ON the day Nelson Mandela died in 2013, a crowd gathered on the pavement outside his house in Houghton, Johannesburg. Black women arrived from every direction, lit candles, sang and danced in their own languages, dominating the neighbourhood. Their sadness at losing Mandela was huge, but equally palpable was the mood of optimism for the future he had made possible.
It is common knowledge that the country has not done justice to Mandela’s vision. Even ratings agencies such as Moody’s can see it, and the citizens who are fleeing elsewhere. Black South Africans are no better off today than when Mandela emerged from jail. Many people have benefited little from democracy, even if they have freedom of speech, which doesn’t put food on the table. Most black South Africans are still desperately poor.
In the United States, another great person who died on 5 August also had a dream for the black diaspora. Nobel Laureate in literature Toni Morrison attempted to do through her literature and personal greatness what Mandela tried to do for black South Africans: eliminate the racism that tormented them. Yet today there is a resurgence of the racism towards black Americans that she abhorred, as evidenced by the rising of the alt-right movement.
One thing Morrison emphasised was that the hardships in society are often borne more by black women than men. The dignified dance by women outside Mandela’s house had a similar message. Platitudes praising all kinds of women are everywhere, but one category has received insufficient attention: the black nannies who look after white families in Glenhazel and other northern suburbs of Johannesburg, and have done so, thanklessly, for decades.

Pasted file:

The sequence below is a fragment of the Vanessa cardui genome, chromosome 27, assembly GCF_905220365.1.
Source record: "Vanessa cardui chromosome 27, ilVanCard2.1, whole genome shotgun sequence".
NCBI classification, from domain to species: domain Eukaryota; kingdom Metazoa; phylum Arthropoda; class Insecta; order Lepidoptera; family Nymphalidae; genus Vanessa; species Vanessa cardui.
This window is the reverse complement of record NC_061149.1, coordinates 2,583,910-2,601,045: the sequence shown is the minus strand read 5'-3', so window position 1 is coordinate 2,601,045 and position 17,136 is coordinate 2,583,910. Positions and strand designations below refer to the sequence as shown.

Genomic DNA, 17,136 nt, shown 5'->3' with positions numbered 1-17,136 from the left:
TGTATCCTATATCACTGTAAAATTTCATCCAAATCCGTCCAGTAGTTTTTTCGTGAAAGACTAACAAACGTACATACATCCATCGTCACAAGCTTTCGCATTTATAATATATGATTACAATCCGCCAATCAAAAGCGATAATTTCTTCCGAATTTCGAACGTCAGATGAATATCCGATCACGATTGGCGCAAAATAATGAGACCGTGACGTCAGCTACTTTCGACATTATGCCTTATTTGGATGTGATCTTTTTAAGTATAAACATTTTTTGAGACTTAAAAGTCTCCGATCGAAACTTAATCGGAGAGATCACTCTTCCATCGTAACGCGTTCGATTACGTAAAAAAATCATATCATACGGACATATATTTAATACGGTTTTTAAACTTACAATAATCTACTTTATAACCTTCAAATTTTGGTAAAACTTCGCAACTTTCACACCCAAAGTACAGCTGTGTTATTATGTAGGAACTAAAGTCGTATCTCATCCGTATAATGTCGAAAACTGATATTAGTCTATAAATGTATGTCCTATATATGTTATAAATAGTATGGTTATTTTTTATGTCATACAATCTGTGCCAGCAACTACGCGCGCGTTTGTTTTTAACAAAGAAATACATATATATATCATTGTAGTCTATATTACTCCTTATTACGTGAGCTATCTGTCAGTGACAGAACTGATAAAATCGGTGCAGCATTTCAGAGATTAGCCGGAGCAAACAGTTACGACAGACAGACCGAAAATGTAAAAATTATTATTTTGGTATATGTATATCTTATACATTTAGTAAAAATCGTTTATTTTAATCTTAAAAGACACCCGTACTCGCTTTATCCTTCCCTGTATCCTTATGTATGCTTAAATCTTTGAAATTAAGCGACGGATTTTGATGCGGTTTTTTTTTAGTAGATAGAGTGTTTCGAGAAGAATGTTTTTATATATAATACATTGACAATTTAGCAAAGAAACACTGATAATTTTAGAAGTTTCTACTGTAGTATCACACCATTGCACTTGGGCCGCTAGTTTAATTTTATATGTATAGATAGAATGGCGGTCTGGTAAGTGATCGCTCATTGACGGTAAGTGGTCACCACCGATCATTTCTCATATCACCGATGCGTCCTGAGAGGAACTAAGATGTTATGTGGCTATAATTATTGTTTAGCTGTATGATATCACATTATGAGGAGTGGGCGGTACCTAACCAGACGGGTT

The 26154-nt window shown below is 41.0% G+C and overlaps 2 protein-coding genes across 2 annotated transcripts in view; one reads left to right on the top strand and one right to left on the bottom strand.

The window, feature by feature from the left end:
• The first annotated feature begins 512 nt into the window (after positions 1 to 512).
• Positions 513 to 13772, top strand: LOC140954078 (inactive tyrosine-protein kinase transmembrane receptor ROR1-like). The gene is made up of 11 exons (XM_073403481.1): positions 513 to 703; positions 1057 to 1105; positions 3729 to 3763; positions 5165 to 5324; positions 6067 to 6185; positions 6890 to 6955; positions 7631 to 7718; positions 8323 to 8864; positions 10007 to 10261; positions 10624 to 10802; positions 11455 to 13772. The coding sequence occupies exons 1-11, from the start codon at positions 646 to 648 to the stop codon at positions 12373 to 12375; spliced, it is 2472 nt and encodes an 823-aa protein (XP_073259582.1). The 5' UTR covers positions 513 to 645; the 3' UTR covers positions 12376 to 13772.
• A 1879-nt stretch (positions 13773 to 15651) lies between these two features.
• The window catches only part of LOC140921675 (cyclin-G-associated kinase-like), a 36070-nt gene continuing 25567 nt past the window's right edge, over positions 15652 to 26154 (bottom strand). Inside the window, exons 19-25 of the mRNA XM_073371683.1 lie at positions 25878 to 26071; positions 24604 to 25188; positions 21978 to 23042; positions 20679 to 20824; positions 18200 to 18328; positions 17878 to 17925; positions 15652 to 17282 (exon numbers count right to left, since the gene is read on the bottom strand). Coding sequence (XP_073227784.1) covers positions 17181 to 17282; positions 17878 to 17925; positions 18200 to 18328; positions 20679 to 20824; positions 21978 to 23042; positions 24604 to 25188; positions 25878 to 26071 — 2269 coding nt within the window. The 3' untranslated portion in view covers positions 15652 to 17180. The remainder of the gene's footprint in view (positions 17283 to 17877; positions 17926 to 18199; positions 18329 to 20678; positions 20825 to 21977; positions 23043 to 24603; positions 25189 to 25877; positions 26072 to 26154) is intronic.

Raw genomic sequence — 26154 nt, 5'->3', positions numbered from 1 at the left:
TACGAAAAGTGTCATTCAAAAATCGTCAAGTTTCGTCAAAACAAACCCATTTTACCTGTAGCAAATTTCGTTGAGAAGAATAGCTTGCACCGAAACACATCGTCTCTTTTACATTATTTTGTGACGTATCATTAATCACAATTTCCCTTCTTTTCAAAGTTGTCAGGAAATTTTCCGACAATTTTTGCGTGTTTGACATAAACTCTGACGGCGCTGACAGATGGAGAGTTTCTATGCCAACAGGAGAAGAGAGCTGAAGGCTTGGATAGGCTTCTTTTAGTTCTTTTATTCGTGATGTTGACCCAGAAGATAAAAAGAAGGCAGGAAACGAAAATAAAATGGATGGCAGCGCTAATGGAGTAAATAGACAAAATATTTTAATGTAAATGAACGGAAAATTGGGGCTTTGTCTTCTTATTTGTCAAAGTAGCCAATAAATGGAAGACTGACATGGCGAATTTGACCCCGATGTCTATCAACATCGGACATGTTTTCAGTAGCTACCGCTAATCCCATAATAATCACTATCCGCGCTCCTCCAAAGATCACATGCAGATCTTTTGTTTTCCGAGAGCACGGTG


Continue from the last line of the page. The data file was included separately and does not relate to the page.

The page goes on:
Aside from what the nanny must do inside the house: clean, make the beds, cook and so on, an abiding image for South Africans is the group of nannies sitting on the pavement outside where they work for white madams, clad in aprons, with doeks on their heads. They often have their legs stretched out straight in front and the white children with them.
As with the male ‘servants’ – as they were referred to by white people – they lived in small ‘servants’ rooms, usually at the back of the house, sometimes with special gates from the street.
Have their lives changed since black women sang on the pavement outside Mandela’s house in 2013? It depends on their employers. But in general, to the shame of rich Jewish South Africa, many are still not paid a living wage. Women who once were tasked to carry white people’s babies on their backs, while their own children were neglected in townships, have been ‘repurposed’ to be so-called carers for the elderly. Their families in rural areas are still poor and their sons and daughters still don’t have jobs.
Disillusionment in the country has gone so far since Mandela’s time, that even mentioning his name today in some political quarters will be seen as naïve. Incredibly, there are even people who refer to him as a ‘sell-out’ because he chose at the end of apartheid to hold secret negotiations with the very people who wanted to leave the country with their money.
There are other legendary black South African women to be celebrated in Women’s Month. Albertina Sisulu, Winnie Mandela. But the humble black women who raised their families during apartheid, often alone while their husbands lived in migrant hostels or elsewhere in the cities, in the mines or other places, bore the brunt of the struggle. Not only do white employers today not recognise or pay them properly, in many cases they don’t even know their surnames.